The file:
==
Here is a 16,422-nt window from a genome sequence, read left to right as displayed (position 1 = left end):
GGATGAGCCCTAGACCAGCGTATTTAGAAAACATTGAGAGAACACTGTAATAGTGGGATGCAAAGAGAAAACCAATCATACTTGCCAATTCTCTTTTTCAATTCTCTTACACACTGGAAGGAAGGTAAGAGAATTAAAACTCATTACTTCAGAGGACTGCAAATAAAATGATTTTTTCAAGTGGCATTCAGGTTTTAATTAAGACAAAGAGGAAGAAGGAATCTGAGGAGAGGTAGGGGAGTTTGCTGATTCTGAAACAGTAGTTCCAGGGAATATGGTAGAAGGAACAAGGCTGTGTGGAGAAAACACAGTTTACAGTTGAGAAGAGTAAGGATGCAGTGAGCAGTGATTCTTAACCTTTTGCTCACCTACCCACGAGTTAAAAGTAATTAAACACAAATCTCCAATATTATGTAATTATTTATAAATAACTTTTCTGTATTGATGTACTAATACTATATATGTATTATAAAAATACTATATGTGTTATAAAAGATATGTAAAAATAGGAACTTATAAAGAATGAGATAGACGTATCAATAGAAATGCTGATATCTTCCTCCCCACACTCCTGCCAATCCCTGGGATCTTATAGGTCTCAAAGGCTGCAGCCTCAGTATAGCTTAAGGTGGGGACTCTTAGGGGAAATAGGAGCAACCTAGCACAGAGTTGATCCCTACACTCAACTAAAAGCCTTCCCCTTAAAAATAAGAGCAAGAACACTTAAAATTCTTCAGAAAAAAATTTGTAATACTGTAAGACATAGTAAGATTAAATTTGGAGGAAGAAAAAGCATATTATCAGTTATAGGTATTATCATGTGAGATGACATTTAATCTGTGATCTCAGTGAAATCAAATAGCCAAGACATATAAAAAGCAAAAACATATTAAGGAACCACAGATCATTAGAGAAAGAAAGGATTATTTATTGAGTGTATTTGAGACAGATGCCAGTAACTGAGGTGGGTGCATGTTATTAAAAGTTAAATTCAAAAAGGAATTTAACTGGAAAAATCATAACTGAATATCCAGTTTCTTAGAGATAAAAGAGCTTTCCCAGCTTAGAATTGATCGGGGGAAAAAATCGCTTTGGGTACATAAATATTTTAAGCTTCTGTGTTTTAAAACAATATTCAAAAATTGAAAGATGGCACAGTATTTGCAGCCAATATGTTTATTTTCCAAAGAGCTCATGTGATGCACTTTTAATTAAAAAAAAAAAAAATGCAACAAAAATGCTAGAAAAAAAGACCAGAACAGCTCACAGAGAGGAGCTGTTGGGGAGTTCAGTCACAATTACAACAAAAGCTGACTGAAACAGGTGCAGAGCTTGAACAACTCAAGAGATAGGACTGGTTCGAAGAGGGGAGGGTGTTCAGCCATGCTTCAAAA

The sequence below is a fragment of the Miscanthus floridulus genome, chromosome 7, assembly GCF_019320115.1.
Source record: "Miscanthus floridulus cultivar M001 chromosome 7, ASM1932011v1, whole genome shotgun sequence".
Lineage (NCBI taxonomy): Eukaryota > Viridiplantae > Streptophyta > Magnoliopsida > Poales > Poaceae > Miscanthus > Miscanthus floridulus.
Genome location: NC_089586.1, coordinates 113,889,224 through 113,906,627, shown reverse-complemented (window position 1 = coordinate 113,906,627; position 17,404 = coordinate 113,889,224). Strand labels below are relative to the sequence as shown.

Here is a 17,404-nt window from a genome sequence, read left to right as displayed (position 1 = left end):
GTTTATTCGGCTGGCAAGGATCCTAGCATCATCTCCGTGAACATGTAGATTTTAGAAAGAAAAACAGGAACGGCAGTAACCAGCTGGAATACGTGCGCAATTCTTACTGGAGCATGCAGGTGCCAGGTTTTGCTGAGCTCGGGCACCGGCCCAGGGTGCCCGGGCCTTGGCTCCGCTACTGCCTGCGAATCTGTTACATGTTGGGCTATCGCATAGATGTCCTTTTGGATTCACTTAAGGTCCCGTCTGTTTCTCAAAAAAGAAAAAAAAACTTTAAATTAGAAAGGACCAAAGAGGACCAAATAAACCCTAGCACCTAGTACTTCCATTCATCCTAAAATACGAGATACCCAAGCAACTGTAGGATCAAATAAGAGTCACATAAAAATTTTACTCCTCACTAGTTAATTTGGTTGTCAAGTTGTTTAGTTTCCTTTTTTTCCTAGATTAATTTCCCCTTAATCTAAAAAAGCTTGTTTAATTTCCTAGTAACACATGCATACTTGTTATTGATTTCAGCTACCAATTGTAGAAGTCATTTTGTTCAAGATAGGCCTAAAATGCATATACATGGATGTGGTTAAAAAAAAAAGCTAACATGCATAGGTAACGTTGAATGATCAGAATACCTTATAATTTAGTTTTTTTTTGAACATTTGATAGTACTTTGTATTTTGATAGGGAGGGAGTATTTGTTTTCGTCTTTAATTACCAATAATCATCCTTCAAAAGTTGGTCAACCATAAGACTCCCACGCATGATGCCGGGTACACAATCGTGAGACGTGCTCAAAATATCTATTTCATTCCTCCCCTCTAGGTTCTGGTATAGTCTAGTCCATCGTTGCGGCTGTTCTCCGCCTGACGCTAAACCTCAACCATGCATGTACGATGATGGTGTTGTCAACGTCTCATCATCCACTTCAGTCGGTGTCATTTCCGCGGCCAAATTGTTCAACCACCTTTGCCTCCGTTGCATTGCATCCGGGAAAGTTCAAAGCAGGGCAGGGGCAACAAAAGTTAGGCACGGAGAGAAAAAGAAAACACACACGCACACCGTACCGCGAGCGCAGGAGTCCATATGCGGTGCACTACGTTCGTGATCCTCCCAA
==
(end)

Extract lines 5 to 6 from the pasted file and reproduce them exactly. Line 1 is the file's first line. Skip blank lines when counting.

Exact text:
Lineage (NCBI taxonomy): Eukaryota > Viridiplantae > Streptophyta > Magnoliopsida > Poales > Poaceae > Miscanthus > Miscanthus floridulus.
Genome location: NC_089586.1, coordinates 113,889,224 through 113,906,627, shown reverse-complemented (window position 1 = coordinate 113,906,627; position 17,404 = coordinate 113,889,224). Strand labels below are relative to the sequence as shown.